'I'm sorry, Mum': Italian launches billboard campaign after being blocked from burying his mother

Nick Squires
·2 min read
'I'm sorry Mum that I haven't been able to have you buried' say the giant billboards that have appeared in Rome - AFP
'I'm sorry Mum that I haven't been able to have you buried' say the giant billboards that have appeared in Rome - AFP

An Italian who has been unable to bury his dead mother in Rome because the city’s cemeteries are overwhelmed with coffins has put up huge billboards to try to shame officials into urgent action.

The giant billboards, which have appeared around the capital, read: “I’m sorry Mum that I have not been able to have you buried.”

They are signed by Oberdan Zuccaroli, who said his 85-year-old mother had died of a heart attack in early March and still had not been buried. His aunt also remains unburied after dying in early January, he said.

Mr Zuccaroli runs a billboard company and plans to put up dozens more of the protest posters.

Watch: Updated Kristin Smart billboard now visible in Arroyo Grande

Years of bad management and dwindling space in Rome’s cemeteries have been compounded by the high death toll from Covid-19, which is still killing hundreds of Italians a day, most of them elderly.

At one of the capital’s main cemeteries, Prima Porta, there is a backlog of around 2,000 unburied coffins. The cemetery this week stopped accepting coffins for cremation because of the overload.

“It’s a totally unacceptable situation,” Alessandro Bosi, the secretary-general of Italy’s national federation of undertakers, told La Repubblica newspaper. “There are 2,000 caskets waiting to be buried. What should we do, take them to the steps of the Town Hall in protest?” he said.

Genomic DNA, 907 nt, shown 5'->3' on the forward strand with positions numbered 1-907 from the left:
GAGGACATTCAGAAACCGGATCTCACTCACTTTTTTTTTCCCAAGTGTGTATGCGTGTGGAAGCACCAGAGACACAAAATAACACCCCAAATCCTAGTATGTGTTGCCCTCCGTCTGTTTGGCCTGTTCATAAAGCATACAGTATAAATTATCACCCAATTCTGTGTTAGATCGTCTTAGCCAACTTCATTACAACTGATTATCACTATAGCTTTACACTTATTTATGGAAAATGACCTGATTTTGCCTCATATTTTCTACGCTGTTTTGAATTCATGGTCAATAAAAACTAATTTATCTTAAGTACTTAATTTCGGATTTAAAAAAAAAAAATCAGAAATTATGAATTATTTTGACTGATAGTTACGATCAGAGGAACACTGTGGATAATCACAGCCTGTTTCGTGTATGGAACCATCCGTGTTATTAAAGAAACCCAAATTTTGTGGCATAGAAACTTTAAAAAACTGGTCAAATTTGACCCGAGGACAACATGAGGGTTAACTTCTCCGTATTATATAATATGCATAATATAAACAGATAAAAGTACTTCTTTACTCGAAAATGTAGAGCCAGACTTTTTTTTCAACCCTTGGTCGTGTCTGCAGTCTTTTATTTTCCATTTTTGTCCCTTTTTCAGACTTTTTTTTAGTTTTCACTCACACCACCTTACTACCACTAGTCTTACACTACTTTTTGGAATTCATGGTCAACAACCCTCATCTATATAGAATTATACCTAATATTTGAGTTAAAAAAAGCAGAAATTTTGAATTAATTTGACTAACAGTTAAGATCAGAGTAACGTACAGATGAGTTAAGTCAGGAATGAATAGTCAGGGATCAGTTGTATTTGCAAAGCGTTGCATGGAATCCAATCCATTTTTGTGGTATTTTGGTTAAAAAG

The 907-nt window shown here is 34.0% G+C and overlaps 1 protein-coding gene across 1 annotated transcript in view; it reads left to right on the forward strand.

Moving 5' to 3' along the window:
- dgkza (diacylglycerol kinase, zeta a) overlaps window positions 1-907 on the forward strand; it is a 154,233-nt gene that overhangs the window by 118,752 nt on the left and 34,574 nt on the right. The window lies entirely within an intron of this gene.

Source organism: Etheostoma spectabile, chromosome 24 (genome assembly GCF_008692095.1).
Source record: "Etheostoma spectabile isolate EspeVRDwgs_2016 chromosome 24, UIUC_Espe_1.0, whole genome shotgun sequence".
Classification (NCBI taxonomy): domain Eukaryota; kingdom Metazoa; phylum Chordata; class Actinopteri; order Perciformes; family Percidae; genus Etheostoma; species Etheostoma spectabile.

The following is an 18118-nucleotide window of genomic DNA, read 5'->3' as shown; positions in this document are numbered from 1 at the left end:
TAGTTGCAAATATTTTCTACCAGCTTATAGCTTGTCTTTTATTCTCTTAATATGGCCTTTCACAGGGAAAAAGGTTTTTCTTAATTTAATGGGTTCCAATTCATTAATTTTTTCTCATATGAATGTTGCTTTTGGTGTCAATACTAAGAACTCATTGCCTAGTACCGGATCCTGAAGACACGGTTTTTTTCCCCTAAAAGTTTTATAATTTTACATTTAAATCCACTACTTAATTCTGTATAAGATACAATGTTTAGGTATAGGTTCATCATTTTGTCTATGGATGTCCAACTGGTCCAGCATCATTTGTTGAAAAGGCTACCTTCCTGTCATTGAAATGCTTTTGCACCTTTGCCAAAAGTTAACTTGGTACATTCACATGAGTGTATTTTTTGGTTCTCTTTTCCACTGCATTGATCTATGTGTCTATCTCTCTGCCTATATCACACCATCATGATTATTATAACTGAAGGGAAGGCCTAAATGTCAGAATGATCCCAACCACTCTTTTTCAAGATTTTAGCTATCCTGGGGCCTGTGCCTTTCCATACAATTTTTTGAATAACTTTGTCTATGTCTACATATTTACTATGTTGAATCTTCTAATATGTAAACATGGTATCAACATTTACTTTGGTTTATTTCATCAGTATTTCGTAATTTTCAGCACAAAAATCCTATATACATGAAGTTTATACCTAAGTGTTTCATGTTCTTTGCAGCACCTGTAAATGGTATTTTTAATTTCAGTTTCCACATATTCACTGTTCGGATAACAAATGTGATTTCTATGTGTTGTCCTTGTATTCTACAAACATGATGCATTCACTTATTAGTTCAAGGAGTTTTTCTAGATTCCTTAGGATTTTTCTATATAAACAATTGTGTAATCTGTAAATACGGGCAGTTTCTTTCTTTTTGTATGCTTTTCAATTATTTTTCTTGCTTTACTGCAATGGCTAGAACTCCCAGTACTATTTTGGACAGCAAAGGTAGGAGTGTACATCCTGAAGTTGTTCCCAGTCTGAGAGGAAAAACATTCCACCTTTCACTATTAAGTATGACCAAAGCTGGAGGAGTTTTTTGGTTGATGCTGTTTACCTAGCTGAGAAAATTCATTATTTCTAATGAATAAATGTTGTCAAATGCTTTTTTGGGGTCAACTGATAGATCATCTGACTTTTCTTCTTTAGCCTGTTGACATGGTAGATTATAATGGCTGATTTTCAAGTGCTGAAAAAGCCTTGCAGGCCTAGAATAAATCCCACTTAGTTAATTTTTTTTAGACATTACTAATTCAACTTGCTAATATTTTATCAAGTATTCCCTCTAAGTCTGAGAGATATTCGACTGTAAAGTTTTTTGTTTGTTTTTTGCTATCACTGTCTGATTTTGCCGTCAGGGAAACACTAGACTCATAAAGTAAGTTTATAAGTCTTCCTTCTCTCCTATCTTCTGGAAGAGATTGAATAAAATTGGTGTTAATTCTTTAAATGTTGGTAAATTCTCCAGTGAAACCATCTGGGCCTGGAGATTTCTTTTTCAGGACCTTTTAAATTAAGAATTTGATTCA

Federica Novelli, a 50-year-old teacher whose mother died in February, said the loss was made worse by the “anger and humiliation” caused by the lack of a proper burial.

During the first wave of the pandemic last spring, a convoy of army trucks took coffins away from overwhelmed cemeteries in the city of Bergamo - AP
During the first wave of the pandemic last spring, a convoy of army trucks took coffins away from overwhelmed cemeteries in the city of Bergamo - AP

Undertakers staged a protest on Friday a few hundred yards from the Renaissance-era Town Hall, saying it was outrageous that they were unable to consign coffins to burial and cremation.

A sign on the side of a vintage hearse read: “Forgive us, they are not allowing us to bury your loved ones.”

AMA, the municipal agency that manages cemeteries in Rome, said it was having to deal with a 30 per cent increase in deaths as a result of the Covid-19 pandemic. It insisted that it was making every effort to free up space for burials.

Italy was the first Western country to be hit by Covid-19 and is still in the grip of the third wave of the pandemic, with around 300 to 400 people dying every day. The overall death toll is now more than 115,000.

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